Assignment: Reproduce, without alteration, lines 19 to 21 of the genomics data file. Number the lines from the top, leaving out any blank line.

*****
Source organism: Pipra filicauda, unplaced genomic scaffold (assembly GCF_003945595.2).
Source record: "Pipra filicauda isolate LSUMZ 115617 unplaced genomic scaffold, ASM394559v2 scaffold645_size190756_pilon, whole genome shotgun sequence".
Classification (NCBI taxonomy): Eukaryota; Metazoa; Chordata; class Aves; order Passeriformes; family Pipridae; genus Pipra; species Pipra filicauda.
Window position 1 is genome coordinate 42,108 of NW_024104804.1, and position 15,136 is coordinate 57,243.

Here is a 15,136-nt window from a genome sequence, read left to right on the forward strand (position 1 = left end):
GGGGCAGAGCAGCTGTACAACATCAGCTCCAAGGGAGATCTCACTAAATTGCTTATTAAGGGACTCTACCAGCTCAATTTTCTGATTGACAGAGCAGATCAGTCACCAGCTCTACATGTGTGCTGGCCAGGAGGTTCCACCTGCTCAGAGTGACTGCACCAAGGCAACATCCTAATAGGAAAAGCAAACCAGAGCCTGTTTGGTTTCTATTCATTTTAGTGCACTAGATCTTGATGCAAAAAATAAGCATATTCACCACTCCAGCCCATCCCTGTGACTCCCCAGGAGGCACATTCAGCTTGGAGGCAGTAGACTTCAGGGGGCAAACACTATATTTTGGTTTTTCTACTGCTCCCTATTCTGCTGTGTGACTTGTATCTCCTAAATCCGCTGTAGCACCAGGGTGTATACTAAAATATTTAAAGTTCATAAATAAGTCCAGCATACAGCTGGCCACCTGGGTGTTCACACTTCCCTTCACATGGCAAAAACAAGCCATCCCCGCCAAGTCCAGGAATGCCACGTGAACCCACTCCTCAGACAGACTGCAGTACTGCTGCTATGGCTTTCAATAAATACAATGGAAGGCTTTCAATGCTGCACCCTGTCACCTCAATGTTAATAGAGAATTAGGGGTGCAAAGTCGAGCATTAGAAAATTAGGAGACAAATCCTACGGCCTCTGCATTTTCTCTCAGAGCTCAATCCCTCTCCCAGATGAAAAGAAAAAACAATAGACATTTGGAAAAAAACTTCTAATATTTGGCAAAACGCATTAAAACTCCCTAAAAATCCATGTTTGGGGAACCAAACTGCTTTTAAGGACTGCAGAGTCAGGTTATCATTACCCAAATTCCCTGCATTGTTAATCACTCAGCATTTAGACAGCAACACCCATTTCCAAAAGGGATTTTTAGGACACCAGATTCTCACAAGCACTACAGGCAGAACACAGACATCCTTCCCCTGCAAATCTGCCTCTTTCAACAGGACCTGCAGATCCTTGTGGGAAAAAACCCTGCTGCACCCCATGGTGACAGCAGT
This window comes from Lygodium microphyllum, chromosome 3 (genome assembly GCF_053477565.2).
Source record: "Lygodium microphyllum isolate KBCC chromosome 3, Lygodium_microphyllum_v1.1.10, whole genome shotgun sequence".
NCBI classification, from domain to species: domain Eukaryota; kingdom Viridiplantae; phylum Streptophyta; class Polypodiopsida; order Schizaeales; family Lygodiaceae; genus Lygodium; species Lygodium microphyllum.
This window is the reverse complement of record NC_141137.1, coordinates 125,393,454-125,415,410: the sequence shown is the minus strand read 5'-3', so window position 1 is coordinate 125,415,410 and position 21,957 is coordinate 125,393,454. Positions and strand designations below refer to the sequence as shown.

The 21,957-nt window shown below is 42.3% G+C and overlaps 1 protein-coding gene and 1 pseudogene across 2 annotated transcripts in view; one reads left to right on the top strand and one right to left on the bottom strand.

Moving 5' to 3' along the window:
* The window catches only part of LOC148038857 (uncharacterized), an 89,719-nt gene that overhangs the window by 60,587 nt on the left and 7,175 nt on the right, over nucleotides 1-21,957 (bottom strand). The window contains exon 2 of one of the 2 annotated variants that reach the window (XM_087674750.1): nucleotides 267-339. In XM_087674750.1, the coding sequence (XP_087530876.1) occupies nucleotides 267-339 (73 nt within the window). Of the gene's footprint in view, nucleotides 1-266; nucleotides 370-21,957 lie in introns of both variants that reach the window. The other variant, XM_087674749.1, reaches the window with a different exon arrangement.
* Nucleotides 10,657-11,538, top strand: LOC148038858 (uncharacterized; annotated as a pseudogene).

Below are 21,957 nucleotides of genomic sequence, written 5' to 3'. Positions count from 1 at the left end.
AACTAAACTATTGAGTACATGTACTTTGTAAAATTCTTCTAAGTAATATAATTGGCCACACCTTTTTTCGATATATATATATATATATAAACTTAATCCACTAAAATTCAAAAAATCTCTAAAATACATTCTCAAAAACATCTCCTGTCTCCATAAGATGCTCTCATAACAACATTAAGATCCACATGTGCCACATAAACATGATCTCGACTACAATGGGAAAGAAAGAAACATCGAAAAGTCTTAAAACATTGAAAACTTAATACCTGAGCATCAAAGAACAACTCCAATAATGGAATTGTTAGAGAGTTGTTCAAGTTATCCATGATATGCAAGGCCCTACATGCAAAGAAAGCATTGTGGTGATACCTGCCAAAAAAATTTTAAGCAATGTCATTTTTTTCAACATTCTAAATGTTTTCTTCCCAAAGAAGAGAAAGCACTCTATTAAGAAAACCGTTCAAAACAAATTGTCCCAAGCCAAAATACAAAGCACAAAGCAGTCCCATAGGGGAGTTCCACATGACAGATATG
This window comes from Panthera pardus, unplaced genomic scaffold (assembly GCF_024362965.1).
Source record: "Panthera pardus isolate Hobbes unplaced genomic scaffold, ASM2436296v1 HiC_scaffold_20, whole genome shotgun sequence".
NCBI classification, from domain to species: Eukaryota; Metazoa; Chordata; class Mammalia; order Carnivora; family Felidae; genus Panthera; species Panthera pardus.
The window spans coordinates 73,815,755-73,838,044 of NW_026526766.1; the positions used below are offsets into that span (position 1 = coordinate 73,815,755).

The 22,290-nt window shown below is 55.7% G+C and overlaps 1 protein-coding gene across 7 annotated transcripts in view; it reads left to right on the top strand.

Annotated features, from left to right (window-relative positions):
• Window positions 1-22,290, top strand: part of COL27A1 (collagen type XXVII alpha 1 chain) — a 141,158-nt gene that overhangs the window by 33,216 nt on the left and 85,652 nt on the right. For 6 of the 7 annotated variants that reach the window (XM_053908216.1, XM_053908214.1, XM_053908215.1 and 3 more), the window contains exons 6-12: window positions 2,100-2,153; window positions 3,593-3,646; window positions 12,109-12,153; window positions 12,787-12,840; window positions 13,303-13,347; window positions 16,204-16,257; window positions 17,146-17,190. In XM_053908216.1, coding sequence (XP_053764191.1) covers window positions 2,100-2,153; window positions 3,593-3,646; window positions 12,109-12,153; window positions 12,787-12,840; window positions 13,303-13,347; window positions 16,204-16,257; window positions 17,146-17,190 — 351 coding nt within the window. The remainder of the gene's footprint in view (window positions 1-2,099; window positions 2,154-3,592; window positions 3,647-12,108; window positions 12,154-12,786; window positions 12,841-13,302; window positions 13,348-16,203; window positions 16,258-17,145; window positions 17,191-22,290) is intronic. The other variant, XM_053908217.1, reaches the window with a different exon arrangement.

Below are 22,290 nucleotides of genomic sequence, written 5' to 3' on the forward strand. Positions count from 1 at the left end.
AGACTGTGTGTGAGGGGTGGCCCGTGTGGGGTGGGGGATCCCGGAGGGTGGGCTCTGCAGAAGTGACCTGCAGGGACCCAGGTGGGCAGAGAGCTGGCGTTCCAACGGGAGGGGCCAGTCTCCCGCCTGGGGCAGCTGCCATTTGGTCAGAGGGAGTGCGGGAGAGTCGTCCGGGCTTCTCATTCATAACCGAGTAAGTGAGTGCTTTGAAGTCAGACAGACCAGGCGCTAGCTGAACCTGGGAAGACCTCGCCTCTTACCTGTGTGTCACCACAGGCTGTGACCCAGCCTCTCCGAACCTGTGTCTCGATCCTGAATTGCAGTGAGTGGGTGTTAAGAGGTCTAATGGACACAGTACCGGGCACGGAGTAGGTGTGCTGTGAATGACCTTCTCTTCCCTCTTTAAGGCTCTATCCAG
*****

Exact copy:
NCBI classification, from domain to species: Eukaryota; Metazoa; Chordata; class Mammalia; order Carnivora; family Felidae; genus Panthera; species Panthera pardus.
The window spans coordinates 73,815,755-73,838,044 of NW_026526766.1; the positions used below are offsets into that span (position 1 = coordinate 73,815,755).

The 22,290-nt window shown below is 55.7% G+C and overlaps 1 protein-coding gene across 7 annotated transcripts in view; it reads left to right on the top strand.